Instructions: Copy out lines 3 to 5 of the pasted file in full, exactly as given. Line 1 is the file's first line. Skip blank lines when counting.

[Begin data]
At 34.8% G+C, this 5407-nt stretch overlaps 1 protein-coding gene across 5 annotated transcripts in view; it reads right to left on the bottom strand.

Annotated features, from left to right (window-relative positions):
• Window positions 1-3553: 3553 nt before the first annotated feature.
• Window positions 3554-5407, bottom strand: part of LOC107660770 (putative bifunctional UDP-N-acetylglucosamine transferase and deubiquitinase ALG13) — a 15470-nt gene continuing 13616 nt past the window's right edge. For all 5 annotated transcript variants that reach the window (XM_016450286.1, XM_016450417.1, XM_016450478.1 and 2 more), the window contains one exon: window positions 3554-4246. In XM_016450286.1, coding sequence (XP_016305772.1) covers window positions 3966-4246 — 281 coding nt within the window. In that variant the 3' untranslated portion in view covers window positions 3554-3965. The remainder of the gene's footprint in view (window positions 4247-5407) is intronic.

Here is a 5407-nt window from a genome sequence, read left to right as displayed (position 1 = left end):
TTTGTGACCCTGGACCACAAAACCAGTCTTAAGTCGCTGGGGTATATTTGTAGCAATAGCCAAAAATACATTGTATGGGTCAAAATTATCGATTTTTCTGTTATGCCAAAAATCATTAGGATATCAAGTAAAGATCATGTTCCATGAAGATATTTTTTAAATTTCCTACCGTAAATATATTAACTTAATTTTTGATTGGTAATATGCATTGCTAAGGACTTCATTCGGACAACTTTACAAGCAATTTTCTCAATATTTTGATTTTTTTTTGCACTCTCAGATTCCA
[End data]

• Window positions 1-3553: 3553 nt before the first annotated feature.
• Window positions 3554-5407, bottom strand: part of LOC107660770 (putative bifunctional UDP-N-acetylglucosamine transferase and deubiquitinase ALG13) — a 15470-nt gene continuing 13616 nt past the window's right edge. For all 5 annotated transcript variants that reach the window (XM_016450286.1, XM_016450417.1, XM_016450478.1 and 2 more), the window contains one exon: window positions 3554-4246. In XM_016450286.1, coding sequence (XP_016305772.1) covers window positions 3966-4246 — 281 coding nt within the window. In that variant the 3' untranslated portion in view covers window positions 3554-3965. The remainder of the gene's footprint in view (window positions 4247-5407) is intronic.

Here is a 5407-nt window from a genome sequence, read left to right as displayed (position 1 = left end):